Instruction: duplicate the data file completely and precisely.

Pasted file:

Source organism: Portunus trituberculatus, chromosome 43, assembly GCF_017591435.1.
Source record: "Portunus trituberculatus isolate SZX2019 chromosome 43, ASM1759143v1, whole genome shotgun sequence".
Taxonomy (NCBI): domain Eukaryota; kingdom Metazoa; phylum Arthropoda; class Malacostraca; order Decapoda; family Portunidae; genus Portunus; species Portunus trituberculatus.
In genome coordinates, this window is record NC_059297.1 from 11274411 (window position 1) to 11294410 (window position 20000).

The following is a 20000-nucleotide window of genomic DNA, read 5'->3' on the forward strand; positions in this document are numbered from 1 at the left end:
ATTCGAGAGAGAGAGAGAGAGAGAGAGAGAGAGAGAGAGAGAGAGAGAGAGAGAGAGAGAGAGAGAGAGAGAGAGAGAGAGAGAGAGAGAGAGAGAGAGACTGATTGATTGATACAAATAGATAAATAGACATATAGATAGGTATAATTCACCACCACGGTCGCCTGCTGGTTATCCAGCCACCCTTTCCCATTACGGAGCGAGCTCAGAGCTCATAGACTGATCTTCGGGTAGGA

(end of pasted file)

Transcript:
Source organism: Portunus trituberculatus, chromosome 43, assembly GCF_017591435.1.
Source record: "Portunus trituberculatus isolate SZX2019 chromosome 43, ASM1759143v1, whole genome shotgun sequence".
Taxonomy (NCBI): domain Eukaryota; kingdom Metazoa; phylum Arthropoda; class Malacostraca; order Decapoda; family Portunidae; genus Portunus; species Portunus trituberculatus.
In genome coordinates, this window is record NC_059297.1 from 11274411 (window position 1) to 11294410 (window position 20000).

The following is a 20000-nucleotide window of genomic DNA, read 5'->3' on the forward strand; positions in this document are numbered from 1 at the left end:
ATTCGAGAGAGAGAGAGAGAGAGAGAGAGAGAGAGAGAGAGAGAGAGAGAGAGAGAGAGAGAGAGAGAGAGAGAGAGAGAGAGAGAGAGAGAGAGAGAGACTGATTGATTGATACAAATAGATAAATAGACATATAGATAGGTATAATTCACCACCACGGTCGCCTGCTGGTTATCCAGCCACCCTTTCCCATTACGGAGCGAGCTCAGAGCTCATAGACTGATCTTCGGGTAGGA